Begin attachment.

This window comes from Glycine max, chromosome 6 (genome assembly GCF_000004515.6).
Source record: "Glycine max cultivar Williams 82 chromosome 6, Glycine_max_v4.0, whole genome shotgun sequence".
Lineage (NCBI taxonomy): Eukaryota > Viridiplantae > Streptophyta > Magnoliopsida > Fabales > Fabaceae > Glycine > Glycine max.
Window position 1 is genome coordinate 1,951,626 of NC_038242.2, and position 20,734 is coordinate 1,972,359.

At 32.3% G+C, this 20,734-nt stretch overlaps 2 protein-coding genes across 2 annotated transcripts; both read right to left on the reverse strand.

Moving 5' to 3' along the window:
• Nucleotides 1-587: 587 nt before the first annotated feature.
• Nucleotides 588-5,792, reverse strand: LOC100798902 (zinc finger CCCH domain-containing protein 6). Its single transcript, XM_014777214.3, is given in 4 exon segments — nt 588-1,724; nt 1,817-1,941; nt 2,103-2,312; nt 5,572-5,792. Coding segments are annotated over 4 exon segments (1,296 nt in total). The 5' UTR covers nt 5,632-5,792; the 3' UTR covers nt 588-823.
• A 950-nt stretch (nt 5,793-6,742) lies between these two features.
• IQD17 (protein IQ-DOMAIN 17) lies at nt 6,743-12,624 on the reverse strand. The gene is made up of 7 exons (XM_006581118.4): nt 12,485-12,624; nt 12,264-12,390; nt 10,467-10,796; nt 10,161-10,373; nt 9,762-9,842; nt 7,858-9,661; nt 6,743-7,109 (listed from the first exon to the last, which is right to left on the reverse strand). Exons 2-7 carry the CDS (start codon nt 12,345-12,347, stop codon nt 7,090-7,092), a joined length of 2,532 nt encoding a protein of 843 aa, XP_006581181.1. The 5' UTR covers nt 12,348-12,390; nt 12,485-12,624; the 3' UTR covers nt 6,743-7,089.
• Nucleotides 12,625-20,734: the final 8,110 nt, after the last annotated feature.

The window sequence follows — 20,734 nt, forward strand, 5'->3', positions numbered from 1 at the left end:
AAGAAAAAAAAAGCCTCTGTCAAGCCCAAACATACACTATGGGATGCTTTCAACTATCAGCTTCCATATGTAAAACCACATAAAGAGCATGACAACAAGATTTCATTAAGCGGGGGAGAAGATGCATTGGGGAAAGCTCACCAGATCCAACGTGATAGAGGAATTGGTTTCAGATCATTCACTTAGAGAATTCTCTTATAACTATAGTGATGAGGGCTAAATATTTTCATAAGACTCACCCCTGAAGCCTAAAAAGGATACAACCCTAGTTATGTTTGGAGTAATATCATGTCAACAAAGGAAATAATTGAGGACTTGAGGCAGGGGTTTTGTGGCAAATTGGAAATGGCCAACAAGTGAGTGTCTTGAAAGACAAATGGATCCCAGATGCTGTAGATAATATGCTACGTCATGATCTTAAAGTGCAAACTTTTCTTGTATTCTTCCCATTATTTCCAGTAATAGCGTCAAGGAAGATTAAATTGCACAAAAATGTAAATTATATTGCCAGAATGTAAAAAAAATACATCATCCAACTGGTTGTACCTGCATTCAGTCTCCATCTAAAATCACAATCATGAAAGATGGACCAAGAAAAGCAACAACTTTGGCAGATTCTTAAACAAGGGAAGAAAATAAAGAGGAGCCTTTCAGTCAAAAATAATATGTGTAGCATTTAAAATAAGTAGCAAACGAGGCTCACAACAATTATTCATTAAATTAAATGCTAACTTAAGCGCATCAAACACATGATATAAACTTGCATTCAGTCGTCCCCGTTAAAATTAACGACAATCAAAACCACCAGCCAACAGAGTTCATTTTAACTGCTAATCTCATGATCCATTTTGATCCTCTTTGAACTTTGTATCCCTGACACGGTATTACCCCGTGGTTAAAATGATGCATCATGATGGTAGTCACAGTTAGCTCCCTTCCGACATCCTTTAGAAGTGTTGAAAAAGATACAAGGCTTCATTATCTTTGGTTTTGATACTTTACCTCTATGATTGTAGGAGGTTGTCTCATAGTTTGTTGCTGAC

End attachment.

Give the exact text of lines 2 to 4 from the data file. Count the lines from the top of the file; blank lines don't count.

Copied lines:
Source record: "Glycine max cultivar Williams 82 chromosome 6, Glycine_max_v4.0, whole genome shotgun sequence".
Lineage (NCBI taxonomy): Eukaryota > Viridiplantae > Streptophyta > Magnoliopsida > Fabales > Fabaceae > Glycine > Glycine max.
Window position 1 is genome coordinate 1,951,626 of NC_038242.2, and position 20,734 is coordinate 1,972,359.